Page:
When Helene moved through Georgia, it had sustained winds of around 30 mph (48 km/h), with higher gusts.[13] It dropped heavy rainfall along its path, with a statewide peak of 5.13 in (130 mm) in Dunwoody.[21] The rainfall alleviated persistent drought conditions across the state. However, the combination of winds and rainfall downed trees and power lines; one falling tree damaged a car in Sandersville.[13] To the northwest of Georgia, rainfall spread into Tennessee, reaching 3.12 in (79 mm) in Copperhill.[21] As Helene moved through South Carolina, it spawned an F2 tornado in Martin that killed one person, injured six, and damaged 12 houses.[1][22][23] The highest rainfall in the United States associated with Helene was a total of 9.60 in (244 mm) in Bamberg,[24] though weather radar images estimated totals of up to 14 in (360 mm). The rains caused flooding along Highway 47 near Elgin.[22] In Berkeley County, a woman died after hydroplaning and driving her car into a tree.[13]

Rainfall in North Carolina peaked at 8.31 in (211 mm) in Longwood;[21] in Jacksonville, the precipitation caused street flooding.[25] Off the shore of North Carolina, a station at Diamond Shoal Light reported wind gusts of 70 mph (110 km/h) while Helene was re-intensifying into a tropical storm. Along the coast, the highest gusts were 52 mph (84 km/h), reported at both Cape Lookout and Duck.[1] Rainfall from the storm extended through Virginia and into Delaware.[26]

Canada[edit]

After re-intensifying into a tropical storm for a second time, Helene passed to the southeast of Atlantic Canada. Although its strongest winds remained offshore, the outer rainbands dropped light precipitation, peaking at 0.89 in (22.5 mm) in eastern Nova Scotia, and 1.18 in (30 mm) in southeastern Newfoundland.[27]

Aftermath[edit]

On October 3, United States President Bill Clinton declared nine Florida counties as disaster areas, which allocated federal funding for debris removal, emergency services, and restoration of damaged public facilities.[28] In Franklin County, many residents had to boil water before consumption due to contaminated water wells. As a result, the local Red Cross chapter provided water bottles to the affected residents. The Red Cross also deployed two Mobile Feeding Vehicles to Wakulla County,[29] and a total of 700 meals were ultimately distributed.[30]

See also[edit]

External links[edit]

References[edit]

  1. ^ a b c d e f g h i j k l m n o Eric S. Blake; Lixion A. Avila (October 17, 2000). "Tropical Storm Helene Tropical Cyclone Report". National Hurricane Center. Retrieved April 2, 2012. 
  2. ^ Max Mayfield (September 15, 2000). "Tropical Depression Twelve Public Advisory 1". National Hurricane Center. Retrieved April 2, 2012. 
  3. ^ Max Mayfield (September 15, 2000). "Tropical Depression Twelve Discussion 1". National Hurricane Center. Retrieved April 2, 2012. 
  4. ^ Richard J. Pasch (September 16, 2000). "Tropical Depression Twelve Discussion 4". National Hurricane Center. Retrieved April 2, 2012. 
  5. ^ Richard J. Pasch (September 19, 2000). "Tropical Depression Twelve Special Discussion 6". National Hurricane Center. Retrieved April 2, 2012. 
  6. ^ Lixion A. Avila (September 20, 2000). "Tropical Depression Twelve Discussion 8". National Hurricane Center. Retrieved April 4, 2012. 
  7. ^ Jack L. Beven (September 20, 2000). "Tropical Depression Twelve Discussion 9". National Hurricane Center. Retrieved April 4, 2012.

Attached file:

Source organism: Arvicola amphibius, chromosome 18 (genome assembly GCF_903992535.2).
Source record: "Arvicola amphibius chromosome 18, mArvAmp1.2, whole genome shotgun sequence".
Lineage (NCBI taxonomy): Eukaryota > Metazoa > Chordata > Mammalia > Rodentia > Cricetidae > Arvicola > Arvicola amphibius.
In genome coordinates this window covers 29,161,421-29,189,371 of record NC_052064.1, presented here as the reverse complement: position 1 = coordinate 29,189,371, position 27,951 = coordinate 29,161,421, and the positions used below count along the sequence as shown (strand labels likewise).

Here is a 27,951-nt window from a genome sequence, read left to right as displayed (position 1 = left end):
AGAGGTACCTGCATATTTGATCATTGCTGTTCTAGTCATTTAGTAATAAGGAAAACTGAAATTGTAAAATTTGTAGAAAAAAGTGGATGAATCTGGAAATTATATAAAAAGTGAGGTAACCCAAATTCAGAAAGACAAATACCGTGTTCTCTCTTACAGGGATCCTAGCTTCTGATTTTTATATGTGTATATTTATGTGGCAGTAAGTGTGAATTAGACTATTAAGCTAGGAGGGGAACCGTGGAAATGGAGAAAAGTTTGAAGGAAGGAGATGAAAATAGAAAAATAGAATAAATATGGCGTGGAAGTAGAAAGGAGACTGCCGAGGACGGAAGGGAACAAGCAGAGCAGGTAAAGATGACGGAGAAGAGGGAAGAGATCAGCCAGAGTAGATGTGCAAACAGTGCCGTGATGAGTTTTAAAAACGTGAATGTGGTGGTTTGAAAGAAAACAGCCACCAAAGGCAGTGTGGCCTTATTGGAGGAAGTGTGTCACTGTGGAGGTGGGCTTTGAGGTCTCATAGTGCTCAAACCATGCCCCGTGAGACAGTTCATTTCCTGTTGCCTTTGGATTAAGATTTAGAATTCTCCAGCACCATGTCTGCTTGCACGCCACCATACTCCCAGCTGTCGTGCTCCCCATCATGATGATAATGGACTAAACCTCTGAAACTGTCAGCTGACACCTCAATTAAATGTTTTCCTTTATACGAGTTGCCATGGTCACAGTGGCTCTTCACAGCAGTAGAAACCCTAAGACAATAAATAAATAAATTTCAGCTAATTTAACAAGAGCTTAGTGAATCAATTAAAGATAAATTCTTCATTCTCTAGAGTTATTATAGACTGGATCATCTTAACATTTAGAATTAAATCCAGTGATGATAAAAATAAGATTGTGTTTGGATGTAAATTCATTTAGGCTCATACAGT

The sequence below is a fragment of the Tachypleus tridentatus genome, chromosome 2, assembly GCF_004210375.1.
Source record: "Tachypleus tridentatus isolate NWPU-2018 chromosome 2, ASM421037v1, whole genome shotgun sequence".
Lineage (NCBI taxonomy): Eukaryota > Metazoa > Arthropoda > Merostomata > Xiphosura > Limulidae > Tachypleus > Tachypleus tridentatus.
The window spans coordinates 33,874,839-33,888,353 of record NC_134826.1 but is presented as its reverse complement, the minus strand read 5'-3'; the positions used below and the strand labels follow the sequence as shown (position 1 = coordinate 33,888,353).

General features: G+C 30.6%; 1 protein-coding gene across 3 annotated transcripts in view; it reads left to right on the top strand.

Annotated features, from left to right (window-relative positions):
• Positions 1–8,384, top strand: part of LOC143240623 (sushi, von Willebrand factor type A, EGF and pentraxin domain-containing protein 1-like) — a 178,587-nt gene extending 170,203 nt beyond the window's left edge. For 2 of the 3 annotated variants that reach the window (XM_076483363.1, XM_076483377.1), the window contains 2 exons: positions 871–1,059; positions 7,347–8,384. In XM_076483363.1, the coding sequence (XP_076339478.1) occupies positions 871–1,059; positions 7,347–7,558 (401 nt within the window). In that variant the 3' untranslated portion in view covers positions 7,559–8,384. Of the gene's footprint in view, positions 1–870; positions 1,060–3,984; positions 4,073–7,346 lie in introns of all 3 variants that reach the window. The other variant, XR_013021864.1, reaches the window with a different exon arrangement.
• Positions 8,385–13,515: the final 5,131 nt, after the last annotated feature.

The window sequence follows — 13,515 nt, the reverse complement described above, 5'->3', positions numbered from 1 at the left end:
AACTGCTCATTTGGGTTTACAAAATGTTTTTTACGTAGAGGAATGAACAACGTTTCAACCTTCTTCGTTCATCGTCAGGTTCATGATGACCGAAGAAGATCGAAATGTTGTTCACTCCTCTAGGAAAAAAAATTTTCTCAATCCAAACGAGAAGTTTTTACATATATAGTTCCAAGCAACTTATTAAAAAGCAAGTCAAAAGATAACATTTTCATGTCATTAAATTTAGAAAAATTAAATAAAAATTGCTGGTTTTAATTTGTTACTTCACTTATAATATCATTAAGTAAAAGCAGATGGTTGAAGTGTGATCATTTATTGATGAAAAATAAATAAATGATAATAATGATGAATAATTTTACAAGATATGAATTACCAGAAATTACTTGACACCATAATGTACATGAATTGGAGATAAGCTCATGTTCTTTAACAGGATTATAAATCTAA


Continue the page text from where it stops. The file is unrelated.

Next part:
8. ^ Jack L. Beven (September 20, 2000). "Tropical Depression Twelve Discussion 10". National Hurricane Center. Retrieved April 4, 2012. 
  9. ^ a b Jack L. Beven (September 21, 2000). "Tropical Storm Helene Discussion 14". National Hurricane Center. Retrieved April 5, 2012. 
  10. ^ Lixion A. Avila (September 21, 2000). "Tropical Storm Helene Discussion 16". National Hurricane Center. Retrieved April 5, 2012. 
  11. ^ Jack L. Beven (September 22, 2000). "Tropical Storm Helene Discussion 17". National Hurricane Center. Retrieved April 5, 2012. 
  12. ^ Jack L. Beven (September 22, 2000). "Tropical Depression Helene Discussion 18". National Hurricane Center. Retrieved April 5, 2012. 
  13. ^ a b c d e f g h i j "Storm Data September 2000" (PDF). National Climatic Data Center 42 (9). National Oceanic and Atmospheric Administration. Retrieved December 18, 2013. 
  14. ^ "Tropical Storm Helena [sic] Situation Report # 1" (PDF). Capital Area Chapter of the American Red Cross. September 21, 2000. Retrieved April 7, 2012. 
  15. ^ "Tropical Storm Helene Situation Report # 5" (PDF). Capital Area Chapter of the American Red Cross. September 22, 2000. Retrieved April 7, 2012. 
  16. ^ a b c "Tropical Storm Helene hits Florida with heavy rains". Portsmouth Daily Times. Associated Press. September 23, 2000. Retrieved April 7, 2012. 
  17. ^ "Heavy rains ashore as Tropical Storm Helene nears Panhandle". Portsmouth Daily Times. Associated Press. September 22, 2000. Retrieved April 7, 2012. 
  18. ^ Pasch, Richard J.; Avila, Lixion A.; Guiney, John L. (December 2001). "Atlantic Hurricane Season of 2000" (PDF). Monthly Weather Review (National Oceanic and Atmospheric Administration) 129 (12): 3038. doi:10.1175/1520-0493(2001)129<3085:ahso>2.0.co;2. Retrieved April 7, 2012. 
  19. ^ "Tropical Storm Helene hits Florida Panhandle with heavy rains". Ludington Daily News. Associated Press. September 22, 2000. Retrieved April 7, 2012. 
  20. ^ P. Pierce (September 26, 2000). "Chapter Damage Assessment Summary for Tropical Storm Helene" (PDF). Capital Area Chapter of the American Red Cross. Retrieved April 7, 2012. 
  21. ^ a b c Roth, David M; Hydrometeorological Prediction Center. "Tropical Cyclone Rainfall in the Southeastern United States". Tropical Cyclone Rainfall Point Maxima. United States National Oceanic and Atmospheric Administration's National Weather Service. Retrieved June 5, 2012. 
  22. ^ a b Dan Lewerenz (September 24, 2000). "Tropical Depression Helene Makes Way Through state". Spartanburg Herald-Journal. Associated Press. Retrieved April 7, 2012. 
  23. ^ "Remnants of Helene soak the Southeast". Associated Press. September 24, 2000. Retrieved April 7, 2012. 
  24. ^ David M. Roth (June 15, 2007). "Tropical Storm Helene – September 19–24, 2000". Hydrometeorological Prediction Center. Retrieved April 7, 2012. 
  25. ^ Thomas McElroy (September 23, 2000). "Storm Summary Number 22 for T.D. Helene". Hydrometeorological Prediction Center. Retrieved April 7, 2012. 
  26. ^ Roth, David M; Weather Prediction Center (2012). "Tropical Cyclone Rainfall in the Mid-Atlantic United States". Tropical Cyclone Rainfall Point Maxima. United States National Oceanic and Atmospheric Administration's National Weather Service. Retrieved June 23, 2012. 
  27. ^ "2000-Helene". Environment Canada. September 14, 2010. Retrieved April 6, 2012. 
  28. ^ "Federal Disaster Funds Authorized For Florida to Aid Local Government Recovery From Tropical Storm Helene". Federal Emergency Management Agency. October 3, 2000. Archived from the original on April 7, 2012. Retrieved June 3, 2011. 
  29. ^ "Tropical Storm Helene Situation Report #6" (PDF). Capital Area Chapter of the American Red Cross. September 23, 2000. Archived from the original (PDF) on July 20, 2008. Retrieved April 7, 2012. 
  30. ^ "Tropical Storm Helene Situation Report #8" (PDF). Capital Area Chapter of the American Red Cross. September 26, 2000. Archived from the original (PDF) on October 13, 2008. Retrieved April 7, 2012.